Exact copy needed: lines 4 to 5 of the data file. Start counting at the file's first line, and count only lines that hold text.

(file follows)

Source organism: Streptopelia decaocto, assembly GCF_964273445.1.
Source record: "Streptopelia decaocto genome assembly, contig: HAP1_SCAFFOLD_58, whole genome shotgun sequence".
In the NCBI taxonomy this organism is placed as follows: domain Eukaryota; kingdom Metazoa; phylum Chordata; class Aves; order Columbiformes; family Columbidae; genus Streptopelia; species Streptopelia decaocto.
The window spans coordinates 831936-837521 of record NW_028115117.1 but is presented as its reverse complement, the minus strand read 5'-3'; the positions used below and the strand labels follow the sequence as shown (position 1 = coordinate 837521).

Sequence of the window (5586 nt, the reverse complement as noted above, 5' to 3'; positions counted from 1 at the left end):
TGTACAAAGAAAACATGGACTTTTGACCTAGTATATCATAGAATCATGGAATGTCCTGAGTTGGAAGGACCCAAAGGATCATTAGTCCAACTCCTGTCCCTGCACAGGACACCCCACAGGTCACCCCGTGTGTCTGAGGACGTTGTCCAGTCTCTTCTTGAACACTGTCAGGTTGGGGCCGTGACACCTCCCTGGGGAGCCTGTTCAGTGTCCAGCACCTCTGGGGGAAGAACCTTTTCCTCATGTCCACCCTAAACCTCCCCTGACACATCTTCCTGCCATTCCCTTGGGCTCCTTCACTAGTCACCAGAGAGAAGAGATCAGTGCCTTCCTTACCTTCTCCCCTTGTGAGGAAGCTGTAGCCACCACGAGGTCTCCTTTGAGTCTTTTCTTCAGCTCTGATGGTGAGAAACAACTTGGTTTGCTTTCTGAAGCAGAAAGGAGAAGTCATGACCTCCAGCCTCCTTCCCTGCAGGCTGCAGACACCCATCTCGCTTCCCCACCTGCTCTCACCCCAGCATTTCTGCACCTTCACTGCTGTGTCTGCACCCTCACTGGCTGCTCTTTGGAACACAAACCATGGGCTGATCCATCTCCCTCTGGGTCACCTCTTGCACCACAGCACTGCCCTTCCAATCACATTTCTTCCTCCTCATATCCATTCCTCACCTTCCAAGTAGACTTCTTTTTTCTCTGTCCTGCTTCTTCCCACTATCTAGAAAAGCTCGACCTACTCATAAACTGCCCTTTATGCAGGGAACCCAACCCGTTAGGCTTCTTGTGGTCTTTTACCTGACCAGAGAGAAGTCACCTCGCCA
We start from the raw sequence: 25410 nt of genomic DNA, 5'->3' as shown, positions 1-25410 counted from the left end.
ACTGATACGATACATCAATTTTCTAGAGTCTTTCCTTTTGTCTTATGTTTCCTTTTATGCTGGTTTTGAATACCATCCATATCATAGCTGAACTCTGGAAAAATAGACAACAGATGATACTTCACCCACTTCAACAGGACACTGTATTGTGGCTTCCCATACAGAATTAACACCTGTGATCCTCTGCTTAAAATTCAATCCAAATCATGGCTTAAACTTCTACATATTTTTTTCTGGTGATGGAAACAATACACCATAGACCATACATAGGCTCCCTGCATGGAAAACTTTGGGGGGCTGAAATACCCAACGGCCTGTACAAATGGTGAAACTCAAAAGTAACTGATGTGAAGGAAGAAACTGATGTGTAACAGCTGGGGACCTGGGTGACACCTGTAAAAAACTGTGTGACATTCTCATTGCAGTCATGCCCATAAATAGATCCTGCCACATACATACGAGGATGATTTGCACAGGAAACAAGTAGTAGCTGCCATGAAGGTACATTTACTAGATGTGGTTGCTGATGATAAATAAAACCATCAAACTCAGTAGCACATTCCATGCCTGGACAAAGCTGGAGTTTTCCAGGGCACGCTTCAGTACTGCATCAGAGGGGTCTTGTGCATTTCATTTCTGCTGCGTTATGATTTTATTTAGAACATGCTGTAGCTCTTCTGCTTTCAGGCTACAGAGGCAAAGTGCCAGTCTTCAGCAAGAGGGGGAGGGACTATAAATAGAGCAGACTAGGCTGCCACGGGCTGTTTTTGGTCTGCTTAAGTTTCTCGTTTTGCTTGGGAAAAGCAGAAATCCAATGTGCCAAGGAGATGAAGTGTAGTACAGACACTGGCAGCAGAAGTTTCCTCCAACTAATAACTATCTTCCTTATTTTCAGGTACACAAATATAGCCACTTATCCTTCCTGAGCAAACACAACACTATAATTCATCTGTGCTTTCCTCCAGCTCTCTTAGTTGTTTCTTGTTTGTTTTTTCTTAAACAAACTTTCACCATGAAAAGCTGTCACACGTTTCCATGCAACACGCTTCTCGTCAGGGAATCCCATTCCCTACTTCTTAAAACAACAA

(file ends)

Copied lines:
The window spans coordinates 831936-837521 of record NW_028115117.1 but is presented as its reverse complement, the minus strand read 5'-3'; the positions used below and the strand labels follow the sequence as shown (position 1 = coordinate 837521).

Sequence of the window (5586 nt, the reverse complement as noted above, 5' to 3'; positions counted from 1 at the left end):